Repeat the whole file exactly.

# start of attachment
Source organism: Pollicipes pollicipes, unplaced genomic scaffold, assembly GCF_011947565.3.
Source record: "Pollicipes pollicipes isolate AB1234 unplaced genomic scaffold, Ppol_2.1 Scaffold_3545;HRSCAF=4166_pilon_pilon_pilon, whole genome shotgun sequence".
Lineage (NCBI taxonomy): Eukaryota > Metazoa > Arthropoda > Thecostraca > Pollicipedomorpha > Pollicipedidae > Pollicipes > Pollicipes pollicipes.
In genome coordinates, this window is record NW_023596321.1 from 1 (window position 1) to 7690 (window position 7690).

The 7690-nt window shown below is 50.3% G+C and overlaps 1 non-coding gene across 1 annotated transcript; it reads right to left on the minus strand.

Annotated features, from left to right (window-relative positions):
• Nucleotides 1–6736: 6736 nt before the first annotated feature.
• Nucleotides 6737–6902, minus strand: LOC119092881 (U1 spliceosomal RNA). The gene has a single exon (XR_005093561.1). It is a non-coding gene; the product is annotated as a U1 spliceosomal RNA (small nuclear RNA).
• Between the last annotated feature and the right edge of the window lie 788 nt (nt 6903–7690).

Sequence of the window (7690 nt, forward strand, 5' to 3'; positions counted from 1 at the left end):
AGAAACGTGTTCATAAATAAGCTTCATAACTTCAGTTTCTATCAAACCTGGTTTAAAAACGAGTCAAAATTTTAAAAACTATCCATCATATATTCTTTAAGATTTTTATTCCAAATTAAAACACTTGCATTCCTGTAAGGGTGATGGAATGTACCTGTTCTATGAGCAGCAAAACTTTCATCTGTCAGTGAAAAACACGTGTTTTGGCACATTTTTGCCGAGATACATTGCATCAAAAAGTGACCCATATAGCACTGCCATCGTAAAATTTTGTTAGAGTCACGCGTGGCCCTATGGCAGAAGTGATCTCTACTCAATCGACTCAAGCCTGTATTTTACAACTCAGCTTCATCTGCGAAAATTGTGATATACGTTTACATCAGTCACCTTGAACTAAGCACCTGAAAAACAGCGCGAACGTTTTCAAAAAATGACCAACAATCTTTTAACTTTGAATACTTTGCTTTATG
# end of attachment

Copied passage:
Source organism: Pollicipes pollicipes, unplaced genomic scaffold, assembly GCF_011947565.3.
Source record: "Pollicipes pollicipes isolate AB1234 unplaced genomic scaffold, Ppol_2.1 Scaffold_3545;HRSCAF=4166_pilon_pilon_pilon, whole genome shotgun sequence".
Lineage (NCBI taxonomy): Eukaryota > Metazoa > Arthropoda > Thecostraca > Pollicipedomorpha > Pollicipedidae > Pollicipes > Pollicipes pollicipes.
In genome coordinates, this window is record NW_023596321.1 from 1 (window position 1) to 7690 (window position 7690).

The 7690-nt window shown below is 50.3% G+C and overlaps 1 non-coding gene across 1 annotated transcript; it reads right to left on the minus strand.

Annotated features, from left to right (window-relative positions):
• Nucleotides 1–6736: 6736 nt before the first annotated feature.
• Nucleotides 6737–6902, minus strand: LOC119092881 (U1 spliceosomal RNA). The gene has a single exon (XR_005093561.1). It is a non-coding gene; the product is annotated as a U1 spliceosomal RNA (small nuclear RNA).
• Between the last annotated feature and the right edge of the window lie 788 nt (nt 6903–7690).

Sequence of the window (7690 nt, forward strand, 5' to 3'; positions counted from 1 at the left end):
AGAAACGTGTTCATAAATAAGCTTCATAACTTCAGTTTCTATCAAACCTGGTTTAAAAACGAGTCAAAATTTTAAAAACTATCCATCATATATTCTTTAAGATTTTTATTCCAAATTAAAACACTTGCATTCCTGTAAGGGTGATGGAATGTACCTGTTCTATGAGCAGCAAAACTTTCATCTGTCAGTGAAAAACACGTGTTTTGGCACATTTTTGCCGAGATACATTGCATCAAAAAGTGACCCATATAGCACTGCCATCGTAAAATTTTGTTAGAGTCACGCGTGGCCCTATGGCAGAAGTGATCTCTACTCAATCGACTCAAGCCTGTATTTTACAACTCAGCTTCATCTGCGAAAATTGTGATATACGTTTACATCAGTCACCTTGAACTAAGCACCTGAAAAACAGCGCGAACGTTTTCAAAAAATGACCAACAATCTTTTAACTTTGAATACTTTGCTTTATG